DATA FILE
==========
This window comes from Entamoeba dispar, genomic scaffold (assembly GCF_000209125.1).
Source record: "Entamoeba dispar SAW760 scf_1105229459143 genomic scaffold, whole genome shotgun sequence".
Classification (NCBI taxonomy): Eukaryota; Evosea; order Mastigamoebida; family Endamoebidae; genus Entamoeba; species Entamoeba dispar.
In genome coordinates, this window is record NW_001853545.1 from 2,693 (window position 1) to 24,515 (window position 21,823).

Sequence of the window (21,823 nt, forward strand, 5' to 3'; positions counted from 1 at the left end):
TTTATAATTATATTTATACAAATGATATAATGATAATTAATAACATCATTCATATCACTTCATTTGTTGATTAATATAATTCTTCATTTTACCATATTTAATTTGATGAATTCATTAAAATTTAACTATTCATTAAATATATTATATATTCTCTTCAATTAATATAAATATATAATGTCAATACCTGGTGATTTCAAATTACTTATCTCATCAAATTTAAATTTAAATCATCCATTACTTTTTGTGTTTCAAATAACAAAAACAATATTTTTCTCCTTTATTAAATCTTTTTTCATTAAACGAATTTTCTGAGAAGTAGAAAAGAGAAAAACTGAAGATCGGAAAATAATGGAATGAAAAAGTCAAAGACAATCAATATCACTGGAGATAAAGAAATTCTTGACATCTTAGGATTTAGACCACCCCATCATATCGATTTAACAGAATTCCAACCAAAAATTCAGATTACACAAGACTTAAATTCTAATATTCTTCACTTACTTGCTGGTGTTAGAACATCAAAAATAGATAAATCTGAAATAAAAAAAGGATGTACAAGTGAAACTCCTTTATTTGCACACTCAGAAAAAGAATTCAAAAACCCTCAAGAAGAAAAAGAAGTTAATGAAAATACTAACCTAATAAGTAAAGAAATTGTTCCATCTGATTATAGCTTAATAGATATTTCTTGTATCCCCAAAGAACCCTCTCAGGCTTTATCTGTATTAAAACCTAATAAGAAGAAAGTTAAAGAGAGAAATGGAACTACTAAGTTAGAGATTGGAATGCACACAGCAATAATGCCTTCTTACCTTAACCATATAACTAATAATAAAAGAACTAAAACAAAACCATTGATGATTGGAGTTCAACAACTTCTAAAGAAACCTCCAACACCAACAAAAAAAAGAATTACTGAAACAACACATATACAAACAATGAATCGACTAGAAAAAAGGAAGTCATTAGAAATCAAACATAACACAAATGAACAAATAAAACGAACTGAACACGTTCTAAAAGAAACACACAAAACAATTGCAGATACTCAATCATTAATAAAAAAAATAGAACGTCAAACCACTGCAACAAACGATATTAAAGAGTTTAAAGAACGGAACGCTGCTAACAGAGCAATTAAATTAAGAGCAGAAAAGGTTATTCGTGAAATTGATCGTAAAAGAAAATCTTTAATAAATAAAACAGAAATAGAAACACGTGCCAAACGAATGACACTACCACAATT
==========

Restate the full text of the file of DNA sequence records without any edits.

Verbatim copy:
This window comes from Entamoeba dispar, genomic scaffold (assembly GCF_000209125.1).
Source record: "Entamoeba dispar SAW760 scf_1105229459143 genomic scaffold, whole genome shotgun sequence".
Classification (NCBI taxonomy): Eukaryota; Evosea; order Mastigamoebida; family Endamoebidae; genus Entamoeba; species Entamoeba dispar.
In genome coordinates, this window is record NW_001853545.1 from 2,693 (window position 1) to 24,515 (window position 21,823).

Sequence of the window (21,823 nt, forward strand, 5' to 3'; positions counted from 1 at the left end):
TTTATAATTATATTTATACAAATGATATAATGATAATTAATAACATCATTCATATCACTTCATTTGTTGATTAATATAATTCTTCATTTTACCATATTTAATTTGATGAATTCATTAAAATTTAACTATTCATTAAATATATTATATATTCTCTTCAATTAATATAAATATATAATGTCAATACCTGGTGATTTCAAATTACTTATCTCATCAAATTTAAATTTAAATCATCCATTACTTTTTGTGTTTCAAATAACAAAAACAATATTTTTCTCCTTTATTAAATCTTTTTTCATTAAACGAATTTTCTGAGAAGTAGAAAAGAGAAAAACTGAAGATCGGAAAATAATGGAATGAAAAAGTCAAAGACAATCAATATCACTGGAGATAAAGAAATTCTTGACATCTTAGGATTTAGACCACCCCATCATATCGATTTAACAGAATTCCAACCAAAAATTCAGATTACACAAGACTTAAATTCTAATATTCTTCACTTACTTGCTGGTGTTAGAACATCAAAAATAGATAAATCTGAAATAAAAAAAGGATGTACAAGTGAAACTCCTTTATTTGCACACTCAGAAAAAGAATTCAAAAACCCTCAAGAAGAAAAAGAAGTTAATGAAAATACTAACCTAATAAGTAAAGAAATTGTTCCATCTGATTATAGCTTAATAGATATTTCTTGTATCCCCAAAGAACCCTCTCAGGCTTTATCTGTATTAAAACCTAATAAGAAGAAAGTTAAAGAGAGAAATGGAACTACTAAGTTAGAGATTGGAATGCACACAGCAATAATGCCTTCTTACCTTAACCATATAACTAATAATAAAAGAACTAAAACAAAACCATTGATGATTGGAGTTCAACAACTTCTAAAGAAACCTCCAACACCAACAAAAAAAAGAATTACTGAAACAACACATATACAAACAATGAATCGACTAGAAAAAAGGAAGTCATTAGAAATCAAACATAACACAAATGAACAAATAAAACGAACTGAACACGTTCTAAAAGAAACACACAAAACAATTGCAGATACTCAATCATTAATAAAAAAAATAGAACGTCAAACCACTGCAACAAACGATATTAAAGAGTTTAAAGAACGGAACGCTGCTAACAGAGCAATTAAATTAAGAGCAGAAAAGGTTATTCGTGAAATTGATCGTAAAAGAAAATCTTTAATAAATAAAACAGAAATAGAAACACGTGCCAAACGAATGACACTACCACAATT